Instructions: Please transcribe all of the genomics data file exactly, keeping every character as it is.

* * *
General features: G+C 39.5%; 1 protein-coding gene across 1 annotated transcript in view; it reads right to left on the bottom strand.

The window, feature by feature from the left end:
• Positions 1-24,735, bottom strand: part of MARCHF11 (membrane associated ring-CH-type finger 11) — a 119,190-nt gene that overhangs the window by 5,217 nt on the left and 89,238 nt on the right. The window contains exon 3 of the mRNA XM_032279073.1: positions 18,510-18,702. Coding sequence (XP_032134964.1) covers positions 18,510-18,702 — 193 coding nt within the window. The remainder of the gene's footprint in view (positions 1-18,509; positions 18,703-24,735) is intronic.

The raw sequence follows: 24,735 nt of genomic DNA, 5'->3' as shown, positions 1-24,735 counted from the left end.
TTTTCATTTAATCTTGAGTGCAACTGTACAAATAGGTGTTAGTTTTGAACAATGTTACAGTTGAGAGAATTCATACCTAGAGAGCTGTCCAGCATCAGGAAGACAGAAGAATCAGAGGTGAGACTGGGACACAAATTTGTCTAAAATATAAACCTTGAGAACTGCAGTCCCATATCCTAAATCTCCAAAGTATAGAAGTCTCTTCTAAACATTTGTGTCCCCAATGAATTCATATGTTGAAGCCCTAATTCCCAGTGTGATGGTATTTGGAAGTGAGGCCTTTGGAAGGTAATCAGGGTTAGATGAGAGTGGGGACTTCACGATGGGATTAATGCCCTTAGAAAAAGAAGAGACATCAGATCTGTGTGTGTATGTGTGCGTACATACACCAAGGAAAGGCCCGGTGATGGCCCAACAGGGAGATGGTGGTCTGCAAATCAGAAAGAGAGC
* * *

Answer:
General features: G+C 39.5%; 1 protein-coding gene across 1 annotated transcript in view; it reads right to left on the bottom strand.

The window, feature by feature from the left end:
• Positions 1-24,735, bottom strand: part of MARCHF11 (membrane associated ring-CH-type finger 11) — a 119,190-nt gene that overhangs the window by 5,217 nt on the left and 89,238 nt on the right. The window contains exon 3 of the mRNA XM_032279073.1: positions 18,510-18,702. Coding sequence (XP_032134964.1) covers positions 18,510-18,702 — 193 coding nt within the window. The remainder of the gene's footprint in view (positions 1-18,509; positions 18,703-24,735) is intronic.

The raw sequence follows: 24,735 nt of genomic DNA, 5'->3' as shown, positions 1-24,735 counted from the left end.
TTTTCATTTAATCTTGAGTGCAACTGTACAAATAGGTGTTAGTTTTGAACAATGTTACAGTTGAGAGAATTCATACCTAGAGAGCTGTCCAGCATCAGGAAGACAGAAGAATCAGAGGTGAGACTGGGACACAAATTTGTCTAAAATATAAACCTTGAGAACTGCAGTCCCATATCCTAAATCTCCAAAGTATAGAAGTCTCTTCTAAACATTTGTGTCCCCAATGAATTCATATGTTGAAGCCCTAATTCCCAGTGTGATGGTATTTGGAAGTGAGGCCTTTGGAAGGTAATCAGGGTTAGATGAGAGTGGGGACTTCACGATGGGATTAATGCCCTTAGAAAAAGAAGAGACATCAGATCTGTGTGTGTATGTGTGCGTACATACACCAAGGAAAGGCCCGGTGATGGCCCAACAGGGAGATGGTGGTCTGCAAATCAGAAAGAGAGC